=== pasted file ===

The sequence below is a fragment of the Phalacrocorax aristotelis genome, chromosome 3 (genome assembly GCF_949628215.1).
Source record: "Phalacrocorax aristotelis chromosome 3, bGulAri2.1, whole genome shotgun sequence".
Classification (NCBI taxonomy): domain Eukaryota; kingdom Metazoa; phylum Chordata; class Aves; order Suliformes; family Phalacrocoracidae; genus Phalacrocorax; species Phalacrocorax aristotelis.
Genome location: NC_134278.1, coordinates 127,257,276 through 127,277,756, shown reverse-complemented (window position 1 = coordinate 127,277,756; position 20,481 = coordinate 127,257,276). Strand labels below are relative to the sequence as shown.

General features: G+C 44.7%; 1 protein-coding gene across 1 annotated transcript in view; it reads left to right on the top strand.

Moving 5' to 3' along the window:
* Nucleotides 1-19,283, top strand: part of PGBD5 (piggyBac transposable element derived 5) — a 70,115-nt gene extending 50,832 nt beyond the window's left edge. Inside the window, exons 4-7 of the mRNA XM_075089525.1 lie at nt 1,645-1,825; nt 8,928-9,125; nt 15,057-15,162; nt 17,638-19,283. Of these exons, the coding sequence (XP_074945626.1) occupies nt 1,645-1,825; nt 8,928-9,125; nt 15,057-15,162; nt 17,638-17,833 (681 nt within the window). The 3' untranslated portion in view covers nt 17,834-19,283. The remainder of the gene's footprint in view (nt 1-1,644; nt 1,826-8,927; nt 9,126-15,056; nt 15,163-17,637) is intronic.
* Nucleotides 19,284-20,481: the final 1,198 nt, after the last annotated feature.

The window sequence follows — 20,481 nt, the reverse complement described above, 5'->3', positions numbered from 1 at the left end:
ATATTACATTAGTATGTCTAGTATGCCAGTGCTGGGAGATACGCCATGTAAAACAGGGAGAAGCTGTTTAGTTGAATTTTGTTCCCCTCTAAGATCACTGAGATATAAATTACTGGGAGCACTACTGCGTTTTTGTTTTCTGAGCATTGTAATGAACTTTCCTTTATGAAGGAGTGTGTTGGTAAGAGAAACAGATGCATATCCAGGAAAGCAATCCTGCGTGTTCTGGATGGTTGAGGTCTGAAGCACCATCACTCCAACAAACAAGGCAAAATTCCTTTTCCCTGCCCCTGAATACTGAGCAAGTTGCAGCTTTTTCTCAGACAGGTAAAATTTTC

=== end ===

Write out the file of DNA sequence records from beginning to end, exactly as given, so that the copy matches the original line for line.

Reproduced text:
The sequence below is a fragment of the Phalacrocorax aristotelis genome, chromosome 3 (genome assembly GCF_949628215.1).
Source record: "Phalacrocorax aristotelis chromosome 3, bGulAri2.1, whole genome shotgun sequence".
Classification (NCBI taxonomy): domain Eukaryota; kingdom Metazoa; phylum Chordata; class Aves; order Suliformes; family Phalacrocoracidae; genus Phalacrocorax; species Phalacrocorax aristotelis.
Genome location: NC_134278.1, coordinates 127,257,276 through 127,277,756, shown reverse-complemented (window position 1 = coordinate 127,277,756; position 20,481 = coordinate 127,257,276). Strand labels below are relative to the sequence as shown.

General features: G+C 44.7%; 1 protein-coding gene across 1 annotated transcript in view; it reads left to right on the top strand.

Moving 5' to 3' along the window:
* Nucleotides 1-19,283, top strand: part of PGBD5 (piggyBac transposable element derived 5) — a 70,115-nt gene extending 50,832 nt beyond the window's left edge. Inside the window, exons 4-7 of the mRNA XM_075089525.1 lie at nt 1,645-1,825; nt 8,928-9,125; nt 15,057-15,162; nt 17,638-19,283. Of these exons, the coding sequence (XP_074945626.1) occupies nt 1,645-1,825; nt 8,928-9,125; nt 15,057-15,162; nt 17,638-17,833 (681 nt within the window). The 3' untranslated portion in view covers nt 17,834-19,283. The remainder of the gene's footprint in view (nt 1-1,644; nt 1,826-8,927; nt 9,126-15,056; nt 15,163-17,637) is intronic.
* Nucleotides 19,284-20,481: the final 1,198 nt, after the last annotated feature.

The window sequence follows — 20,481 nt, the reverse complement described above, 5'->3', positions numbered from 1 at the left end:
ATATTACATTAGTATGTCTAGTATGCCAGTGCTGGGAGATACGCCATGTAAAACAGGGAGAAGCTGTTTAGTTGAATTTTGTTCCCCTCTAAGATCACTGAGATATAAATTACTGGGAGCACTACTGCGTTTTTGTTTTCTGAGCATTGTAATGAACTTTCCTTTATGAAGGAGTGTGTTGGTAAGAGAAACAGATGCATATCCAGGAAAGCAATCCTGCGTGTTCTGGATGGTTGAGGTCTGAAGCACCATCACTCCAACAAACAAGGCAAAATTCCTTTTCCCTGCCCCTGAATACTGAGCAAGTTGCAGCTTTTTCTCAGACAGGTAAAATTTTC